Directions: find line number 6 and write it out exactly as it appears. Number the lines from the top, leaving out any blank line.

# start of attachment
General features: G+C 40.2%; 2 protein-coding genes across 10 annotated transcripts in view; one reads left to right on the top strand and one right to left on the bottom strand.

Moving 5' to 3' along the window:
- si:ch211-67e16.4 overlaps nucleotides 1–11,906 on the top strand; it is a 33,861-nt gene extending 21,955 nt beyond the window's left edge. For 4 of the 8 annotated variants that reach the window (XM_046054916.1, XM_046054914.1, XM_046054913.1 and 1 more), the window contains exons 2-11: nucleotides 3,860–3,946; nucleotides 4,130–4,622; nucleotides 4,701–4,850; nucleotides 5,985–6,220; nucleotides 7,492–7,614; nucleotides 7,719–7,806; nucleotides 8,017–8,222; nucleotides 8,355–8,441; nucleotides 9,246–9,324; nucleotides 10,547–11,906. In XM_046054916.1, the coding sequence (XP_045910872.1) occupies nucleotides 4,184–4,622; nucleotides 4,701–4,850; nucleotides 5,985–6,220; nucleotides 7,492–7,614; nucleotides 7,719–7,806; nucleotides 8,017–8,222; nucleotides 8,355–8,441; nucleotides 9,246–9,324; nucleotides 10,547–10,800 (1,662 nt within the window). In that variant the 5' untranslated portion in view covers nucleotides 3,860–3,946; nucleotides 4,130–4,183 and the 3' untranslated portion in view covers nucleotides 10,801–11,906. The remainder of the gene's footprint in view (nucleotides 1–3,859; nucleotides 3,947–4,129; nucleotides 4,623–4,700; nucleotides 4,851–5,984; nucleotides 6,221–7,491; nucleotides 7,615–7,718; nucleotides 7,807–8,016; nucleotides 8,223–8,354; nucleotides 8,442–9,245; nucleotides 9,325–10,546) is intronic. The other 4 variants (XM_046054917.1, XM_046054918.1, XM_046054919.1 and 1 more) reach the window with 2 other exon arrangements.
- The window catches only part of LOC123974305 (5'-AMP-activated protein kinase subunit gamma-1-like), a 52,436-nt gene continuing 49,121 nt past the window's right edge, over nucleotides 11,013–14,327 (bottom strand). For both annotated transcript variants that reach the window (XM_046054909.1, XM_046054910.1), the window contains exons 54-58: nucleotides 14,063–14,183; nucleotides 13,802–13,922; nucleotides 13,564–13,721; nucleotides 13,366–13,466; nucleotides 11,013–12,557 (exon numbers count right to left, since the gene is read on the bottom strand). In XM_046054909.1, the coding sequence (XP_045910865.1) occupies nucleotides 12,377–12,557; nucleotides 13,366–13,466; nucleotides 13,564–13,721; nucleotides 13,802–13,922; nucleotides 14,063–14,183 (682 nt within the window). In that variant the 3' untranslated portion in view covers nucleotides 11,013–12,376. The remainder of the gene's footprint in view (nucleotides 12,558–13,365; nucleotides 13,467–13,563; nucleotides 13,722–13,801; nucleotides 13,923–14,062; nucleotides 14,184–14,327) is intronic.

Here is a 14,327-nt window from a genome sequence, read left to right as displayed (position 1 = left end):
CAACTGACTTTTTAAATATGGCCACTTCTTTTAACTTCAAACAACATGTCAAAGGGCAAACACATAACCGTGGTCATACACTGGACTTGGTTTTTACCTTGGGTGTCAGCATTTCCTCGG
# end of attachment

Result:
CAACTGACTTTTTAAATATGGCCACTTCTTTTAACTTCAAACAACATGTCAAAGGGCAAACACATAACCGTGGTCATACACTGGACTTGGTTTTTACCTTGGGTGTCAGCATTTCCTCGG